Rebecca Cadbury Simmons
Our fifth week on site has seen an extreme change in the weather! Heavy rainfall on Tuesday and Wednesday transformed the trench into a very slippery site with large ponds forming within the features! This meant that on Wednesday morning it was too hazardous for people to dig, so the volunteers who turned up spent a few hours washing finds in the welfare cabins. By lunchtime the rain had greatly eased, and we were able to resume on site in the afternoon and continue work in some areas, but not before we had bailed out the flooded features! The rain wasn’t all bad though, as it has made the soil much easier to dig through, especially after the last few weeks of it being baked solid by the sun. The different colours in the soil have also been brought to life, as the rainfall has made the hues of different deposits stand out very clearly.
The rain has helpfully revealed that some of the soil layers we’re coming down to are more complicated than we originally thought. In the west corner of the trench, we knew that we had part of the 1st-century AD rampart, which has been exposed since early in the 2018 digging season. Since the rain, we have been able to identify and excavate part of a small linear feature and gully in this area, which we’ve walked over for weeks without recognising it due to the colours being bleached out of the soil by the sun!
On the opposite side of the Roman road, the gully exiting the 1st-century ditch that we began excavating last week has proven to be a large cut into the side of the ditch. It is likely to be the terminus (end) of a large ditch that would have formed a boundary. While we have no dating evidence for the ditch yet, it was not overlain by the big cobble spread that covered most of that side of the excavation, suggesting that it might be contemporary with the cobbled surface. Excavating the boundary ditch has provided us with a view into the 1st-century ditch, which is very large, and its corresponding bank has several layers of deposits that we will need to try to work our way through by the end of the digging season.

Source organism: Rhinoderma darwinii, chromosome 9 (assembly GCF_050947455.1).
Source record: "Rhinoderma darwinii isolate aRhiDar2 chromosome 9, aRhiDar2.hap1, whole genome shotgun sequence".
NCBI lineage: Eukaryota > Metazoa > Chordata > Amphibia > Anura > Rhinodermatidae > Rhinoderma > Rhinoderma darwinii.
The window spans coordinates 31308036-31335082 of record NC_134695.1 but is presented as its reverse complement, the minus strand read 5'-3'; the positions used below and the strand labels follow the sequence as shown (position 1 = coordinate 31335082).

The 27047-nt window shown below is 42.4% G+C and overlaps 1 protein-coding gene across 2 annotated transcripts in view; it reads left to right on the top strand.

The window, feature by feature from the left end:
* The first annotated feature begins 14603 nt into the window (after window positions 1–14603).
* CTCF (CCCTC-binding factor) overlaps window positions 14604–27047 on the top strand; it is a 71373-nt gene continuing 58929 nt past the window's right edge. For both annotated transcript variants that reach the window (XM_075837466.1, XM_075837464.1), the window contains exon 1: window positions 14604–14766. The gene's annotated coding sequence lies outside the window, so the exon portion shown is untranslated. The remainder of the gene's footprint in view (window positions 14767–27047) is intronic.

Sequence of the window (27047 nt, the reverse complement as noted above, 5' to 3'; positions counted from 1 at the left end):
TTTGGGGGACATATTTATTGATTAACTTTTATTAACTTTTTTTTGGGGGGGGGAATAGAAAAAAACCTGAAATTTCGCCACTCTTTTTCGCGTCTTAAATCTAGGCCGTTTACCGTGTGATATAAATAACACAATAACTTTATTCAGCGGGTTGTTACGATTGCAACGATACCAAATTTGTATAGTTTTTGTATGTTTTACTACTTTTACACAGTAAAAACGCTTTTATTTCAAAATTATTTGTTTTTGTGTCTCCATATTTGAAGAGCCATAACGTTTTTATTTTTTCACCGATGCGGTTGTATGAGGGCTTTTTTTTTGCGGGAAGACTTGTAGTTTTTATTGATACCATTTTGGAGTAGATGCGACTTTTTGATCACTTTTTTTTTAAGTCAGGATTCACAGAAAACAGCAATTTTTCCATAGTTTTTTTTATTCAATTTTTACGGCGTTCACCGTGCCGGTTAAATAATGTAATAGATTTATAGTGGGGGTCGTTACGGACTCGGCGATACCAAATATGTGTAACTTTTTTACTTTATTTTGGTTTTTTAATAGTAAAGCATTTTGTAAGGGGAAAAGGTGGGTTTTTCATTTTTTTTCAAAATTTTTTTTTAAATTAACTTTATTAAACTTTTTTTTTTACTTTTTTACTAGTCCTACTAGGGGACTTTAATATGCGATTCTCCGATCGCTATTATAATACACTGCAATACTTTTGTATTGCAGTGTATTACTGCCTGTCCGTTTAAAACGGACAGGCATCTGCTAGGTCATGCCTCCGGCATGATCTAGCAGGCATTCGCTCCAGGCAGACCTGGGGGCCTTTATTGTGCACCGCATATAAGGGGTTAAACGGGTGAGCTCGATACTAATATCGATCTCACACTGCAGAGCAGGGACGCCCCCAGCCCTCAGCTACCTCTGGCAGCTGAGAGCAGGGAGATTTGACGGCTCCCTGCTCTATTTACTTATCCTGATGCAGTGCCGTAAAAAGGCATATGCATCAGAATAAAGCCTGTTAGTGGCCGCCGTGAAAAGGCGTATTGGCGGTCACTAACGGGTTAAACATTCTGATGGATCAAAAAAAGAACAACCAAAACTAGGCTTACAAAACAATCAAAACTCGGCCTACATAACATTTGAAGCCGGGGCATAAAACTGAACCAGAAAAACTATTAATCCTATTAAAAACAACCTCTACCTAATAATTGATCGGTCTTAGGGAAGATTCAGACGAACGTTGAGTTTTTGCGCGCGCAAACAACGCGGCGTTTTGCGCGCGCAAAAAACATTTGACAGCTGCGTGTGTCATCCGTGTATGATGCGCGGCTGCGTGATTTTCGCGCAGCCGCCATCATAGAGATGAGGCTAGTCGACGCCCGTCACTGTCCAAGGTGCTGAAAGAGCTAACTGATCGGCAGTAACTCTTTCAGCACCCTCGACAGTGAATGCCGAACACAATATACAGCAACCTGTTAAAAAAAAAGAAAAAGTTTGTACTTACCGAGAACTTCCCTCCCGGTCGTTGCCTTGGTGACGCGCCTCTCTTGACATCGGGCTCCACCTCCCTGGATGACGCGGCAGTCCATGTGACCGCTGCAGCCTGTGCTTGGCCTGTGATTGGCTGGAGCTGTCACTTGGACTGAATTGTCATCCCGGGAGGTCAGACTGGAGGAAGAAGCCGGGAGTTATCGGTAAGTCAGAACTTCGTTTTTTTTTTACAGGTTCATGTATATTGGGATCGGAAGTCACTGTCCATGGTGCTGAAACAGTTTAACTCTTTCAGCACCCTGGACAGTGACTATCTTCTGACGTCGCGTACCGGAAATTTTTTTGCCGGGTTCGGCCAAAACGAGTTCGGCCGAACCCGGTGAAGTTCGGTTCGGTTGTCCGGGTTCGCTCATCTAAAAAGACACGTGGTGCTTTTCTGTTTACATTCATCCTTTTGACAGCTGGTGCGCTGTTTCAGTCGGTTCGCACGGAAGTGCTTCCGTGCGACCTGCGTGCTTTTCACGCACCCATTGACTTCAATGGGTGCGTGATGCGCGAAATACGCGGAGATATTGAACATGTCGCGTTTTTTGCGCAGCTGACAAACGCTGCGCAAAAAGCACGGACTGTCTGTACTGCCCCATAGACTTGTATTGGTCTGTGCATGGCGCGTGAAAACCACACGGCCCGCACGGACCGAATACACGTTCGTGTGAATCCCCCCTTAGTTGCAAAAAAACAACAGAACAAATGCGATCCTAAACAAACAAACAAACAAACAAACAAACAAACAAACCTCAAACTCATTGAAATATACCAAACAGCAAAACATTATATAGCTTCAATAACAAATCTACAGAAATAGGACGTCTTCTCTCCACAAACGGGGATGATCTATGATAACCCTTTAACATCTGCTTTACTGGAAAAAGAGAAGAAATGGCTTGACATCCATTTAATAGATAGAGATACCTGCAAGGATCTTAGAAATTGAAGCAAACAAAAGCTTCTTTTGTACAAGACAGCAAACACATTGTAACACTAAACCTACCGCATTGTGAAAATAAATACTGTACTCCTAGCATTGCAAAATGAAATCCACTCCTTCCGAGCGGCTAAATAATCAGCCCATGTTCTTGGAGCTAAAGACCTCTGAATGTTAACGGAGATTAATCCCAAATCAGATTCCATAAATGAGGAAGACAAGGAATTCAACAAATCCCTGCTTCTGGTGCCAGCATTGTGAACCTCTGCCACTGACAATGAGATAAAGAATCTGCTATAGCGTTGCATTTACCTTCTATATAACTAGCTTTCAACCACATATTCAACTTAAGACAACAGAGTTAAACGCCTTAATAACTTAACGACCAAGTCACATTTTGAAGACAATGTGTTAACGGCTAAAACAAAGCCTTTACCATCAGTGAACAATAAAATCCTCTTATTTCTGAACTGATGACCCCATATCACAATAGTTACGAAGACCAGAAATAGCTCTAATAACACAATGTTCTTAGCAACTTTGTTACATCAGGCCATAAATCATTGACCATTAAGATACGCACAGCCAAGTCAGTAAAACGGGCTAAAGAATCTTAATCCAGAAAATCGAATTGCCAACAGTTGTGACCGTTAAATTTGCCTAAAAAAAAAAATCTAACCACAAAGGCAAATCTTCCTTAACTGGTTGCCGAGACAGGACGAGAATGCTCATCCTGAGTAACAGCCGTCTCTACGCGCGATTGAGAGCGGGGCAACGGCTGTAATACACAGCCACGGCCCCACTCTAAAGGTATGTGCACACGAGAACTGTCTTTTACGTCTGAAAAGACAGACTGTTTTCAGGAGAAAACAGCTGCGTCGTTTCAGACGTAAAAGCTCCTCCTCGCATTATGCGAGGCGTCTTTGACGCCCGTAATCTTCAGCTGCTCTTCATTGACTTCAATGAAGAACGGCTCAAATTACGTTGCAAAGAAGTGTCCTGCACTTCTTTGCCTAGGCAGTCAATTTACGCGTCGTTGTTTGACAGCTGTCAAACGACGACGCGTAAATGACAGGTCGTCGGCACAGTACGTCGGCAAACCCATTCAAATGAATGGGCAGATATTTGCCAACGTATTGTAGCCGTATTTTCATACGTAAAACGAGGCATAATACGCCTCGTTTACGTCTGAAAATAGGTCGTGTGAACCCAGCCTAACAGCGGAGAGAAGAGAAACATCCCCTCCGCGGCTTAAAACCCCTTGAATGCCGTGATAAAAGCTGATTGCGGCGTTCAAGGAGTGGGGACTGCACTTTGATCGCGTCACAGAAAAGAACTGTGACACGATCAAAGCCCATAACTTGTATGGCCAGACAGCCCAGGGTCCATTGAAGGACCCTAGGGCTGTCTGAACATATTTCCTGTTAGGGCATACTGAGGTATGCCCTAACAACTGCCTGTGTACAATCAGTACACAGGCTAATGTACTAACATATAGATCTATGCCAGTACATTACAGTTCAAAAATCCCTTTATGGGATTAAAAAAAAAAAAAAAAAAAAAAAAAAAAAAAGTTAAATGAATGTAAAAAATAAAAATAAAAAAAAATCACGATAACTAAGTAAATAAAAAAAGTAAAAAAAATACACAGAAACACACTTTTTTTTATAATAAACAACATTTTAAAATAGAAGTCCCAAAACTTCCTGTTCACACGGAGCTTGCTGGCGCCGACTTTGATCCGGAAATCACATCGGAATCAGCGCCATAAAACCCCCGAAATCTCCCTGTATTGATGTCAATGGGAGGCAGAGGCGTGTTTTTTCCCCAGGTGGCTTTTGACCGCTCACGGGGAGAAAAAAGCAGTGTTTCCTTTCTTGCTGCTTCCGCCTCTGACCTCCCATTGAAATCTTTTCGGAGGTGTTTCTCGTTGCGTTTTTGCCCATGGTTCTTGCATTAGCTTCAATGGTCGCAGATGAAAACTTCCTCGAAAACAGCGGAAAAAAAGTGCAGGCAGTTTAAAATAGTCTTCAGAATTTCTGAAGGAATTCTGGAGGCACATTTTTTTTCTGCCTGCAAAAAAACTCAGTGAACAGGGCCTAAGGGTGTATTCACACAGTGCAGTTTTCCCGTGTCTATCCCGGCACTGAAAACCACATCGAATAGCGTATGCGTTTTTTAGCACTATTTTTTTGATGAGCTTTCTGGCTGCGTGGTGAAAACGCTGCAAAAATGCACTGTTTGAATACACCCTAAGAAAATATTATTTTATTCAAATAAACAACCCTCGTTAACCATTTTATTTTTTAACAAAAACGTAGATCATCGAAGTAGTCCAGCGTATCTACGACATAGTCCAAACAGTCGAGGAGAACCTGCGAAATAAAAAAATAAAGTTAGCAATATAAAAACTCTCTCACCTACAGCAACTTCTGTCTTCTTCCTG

As we continue the excavation, it’s clear that there is a lot more 3rd-century occupation here than we anticipated. A second oven has been excavated, this one on the opposite side of the road to the first, and much cruder in construction, although it does have an associated waste pit. In the east corner of the trench, where we had several layers of cobbles covering a secondary road, we can now clearly see the alignments of both this and the main road. There also appears to be a building platform next to the secondary road, which is constructed of another large layer of cobbles. We look forward to seeing what other features are revealed before the dig ends!
We’re on site until 23rd August 2019, so come along and visit us. On the Monday the 26th August Roma Antiqua, Barbaratus and assorted mercenaries will be at Binchester displaying their fighting skills and weaponry (for more information click here).
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